Dual-process theory and intellectual virtue: A role for self-confidence

Research output: Chapter in Book/Report/Conference proceedingChapter

Abstract

This chapter focuses on errors produced by three different kinds of type 1 processing: The representativeness heuristic, the availability heuristic and cognitive biases, especially confirmation bias. It argues that adopting intellectual virtues, such as intellectual humility, intellectual self-vigilance and intellectual gregariousness, help minimize the errors produced by such type 1 processing. The chapter argues that intellectual confidence, pride, and optimism are required in order to avoid the errors introduced when type 2 processing interferes with the exercise of reliable type 1 heuristics. It examines several strategies for acquiring these intellectual virtues, including new habit formation and attentional bias techniques. The dual-processing theory of cognitive processing states that there are two distinct ways in which we make decisions in daily life. Intellectual diligence/perseverance, intellectual self-vigilance/open-mindedness and intellectual humility stand in opposition to their vice counterparts: intellectual laziness, intellectual closed-mindedness and intellectual arrogance.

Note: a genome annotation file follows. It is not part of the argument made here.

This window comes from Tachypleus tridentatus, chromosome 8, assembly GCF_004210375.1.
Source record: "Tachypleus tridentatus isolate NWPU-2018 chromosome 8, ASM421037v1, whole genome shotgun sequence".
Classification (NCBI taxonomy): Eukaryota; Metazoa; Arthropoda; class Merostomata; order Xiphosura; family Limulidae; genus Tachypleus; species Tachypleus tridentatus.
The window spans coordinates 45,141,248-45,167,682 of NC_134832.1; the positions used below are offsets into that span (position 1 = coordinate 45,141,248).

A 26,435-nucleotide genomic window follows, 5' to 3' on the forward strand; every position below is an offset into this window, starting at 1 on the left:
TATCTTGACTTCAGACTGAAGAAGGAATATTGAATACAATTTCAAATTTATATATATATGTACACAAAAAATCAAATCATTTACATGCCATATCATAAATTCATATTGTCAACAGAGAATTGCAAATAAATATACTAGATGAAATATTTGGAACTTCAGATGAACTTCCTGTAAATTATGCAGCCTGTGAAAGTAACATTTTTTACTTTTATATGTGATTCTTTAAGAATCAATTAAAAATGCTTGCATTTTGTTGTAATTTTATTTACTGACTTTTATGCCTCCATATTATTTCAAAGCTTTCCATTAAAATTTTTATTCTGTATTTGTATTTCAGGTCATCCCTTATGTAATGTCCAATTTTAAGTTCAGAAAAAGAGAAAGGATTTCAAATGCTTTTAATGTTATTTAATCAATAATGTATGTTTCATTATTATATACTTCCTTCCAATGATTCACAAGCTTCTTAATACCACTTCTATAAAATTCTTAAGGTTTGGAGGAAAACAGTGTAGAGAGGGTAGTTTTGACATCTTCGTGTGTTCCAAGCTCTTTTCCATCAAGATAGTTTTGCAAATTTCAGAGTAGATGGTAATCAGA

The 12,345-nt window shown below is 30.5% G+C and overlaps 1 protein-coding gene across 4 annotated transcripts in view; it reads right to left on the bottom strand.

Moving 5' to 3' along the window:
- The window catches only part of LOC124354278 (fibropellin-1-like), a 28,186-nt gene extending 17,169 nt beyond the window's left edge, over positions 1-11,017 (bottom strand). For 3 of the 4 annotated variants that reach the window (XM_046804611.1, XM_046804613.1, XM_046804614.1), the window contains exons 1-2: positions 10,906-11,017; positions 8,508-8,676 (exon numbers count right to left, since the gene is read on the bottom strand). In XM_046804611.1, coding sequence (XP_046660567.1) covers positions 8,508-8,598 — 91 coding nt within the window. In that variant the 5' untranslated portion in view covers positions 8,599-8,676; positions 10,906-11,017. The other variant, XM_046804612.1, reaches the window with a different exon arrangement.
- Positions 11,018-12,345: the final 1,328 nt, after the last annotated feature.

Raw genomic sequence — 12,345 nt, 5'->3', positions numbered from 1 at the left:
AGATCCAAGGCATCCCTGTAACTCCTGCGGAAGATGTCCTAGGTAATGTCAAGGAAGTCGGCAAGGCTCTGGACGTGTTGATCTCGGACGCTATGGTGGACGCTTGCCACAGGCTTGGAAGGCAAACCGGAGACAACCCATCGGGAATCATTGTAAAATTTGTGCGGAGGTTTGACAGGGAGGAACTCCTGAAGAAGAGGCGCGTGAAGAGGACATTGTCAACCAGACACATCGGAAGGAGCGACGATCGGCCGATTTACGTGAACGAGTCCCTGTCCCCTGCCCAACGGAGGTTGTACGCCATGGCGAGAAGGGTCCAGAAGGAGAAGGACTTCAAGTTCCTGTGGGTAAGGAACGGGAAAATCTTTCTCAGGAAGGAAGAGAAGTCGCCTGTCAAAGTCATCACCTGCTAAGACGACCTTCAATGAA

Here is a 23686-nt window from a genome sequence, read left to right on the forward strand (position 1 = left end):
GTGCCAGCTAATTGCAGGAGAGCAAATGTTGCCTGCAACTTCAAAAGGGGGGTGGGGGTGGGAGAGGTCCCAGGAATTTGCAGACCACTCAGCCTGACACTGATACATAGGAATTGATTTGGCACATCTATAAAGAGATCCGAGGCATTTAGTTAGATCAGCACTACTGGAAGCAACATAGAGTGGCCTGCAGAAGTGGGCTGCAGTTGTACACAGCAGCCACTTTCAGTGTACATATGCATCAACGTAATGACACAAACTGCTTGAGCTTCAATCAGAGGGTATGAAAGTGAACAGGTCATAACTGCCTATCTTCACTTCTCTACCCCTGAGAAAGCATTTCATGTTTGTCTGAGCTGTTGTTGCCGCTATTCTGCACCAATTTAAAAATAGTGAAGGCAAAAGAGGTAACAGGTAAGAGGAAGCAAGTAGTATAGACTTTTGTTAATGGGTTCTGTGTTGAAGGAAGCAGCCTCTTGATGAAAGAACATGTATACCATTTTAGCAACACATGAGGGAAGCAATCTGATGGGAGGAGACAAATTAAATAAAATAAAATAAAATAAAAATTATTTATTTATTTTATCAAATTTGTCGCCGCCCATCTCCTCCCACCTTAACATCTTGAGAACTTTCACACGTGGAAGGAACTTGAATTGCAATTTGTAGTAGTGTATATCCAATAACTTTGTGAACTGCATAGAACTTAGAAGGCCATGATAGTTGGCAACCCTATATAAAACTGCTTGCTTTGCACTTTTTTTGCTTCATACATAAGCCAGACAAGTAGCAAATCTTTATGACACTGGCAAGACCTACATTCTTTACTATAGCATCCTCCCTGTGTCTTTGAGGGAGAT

Original languageEnglish (US)
Title of host publicationThe Routledge Handbook of Virtue Epistemology
PublisherTaylor and Francis
Pages446-461
Number of pages16
ISBN (Electronic)9781317495291
ISBN (Print)9781138890206
DOIs
StatePublished - Sep 4 2018

ASJC Scopus subject areas

  • Arts and Humanities(all)

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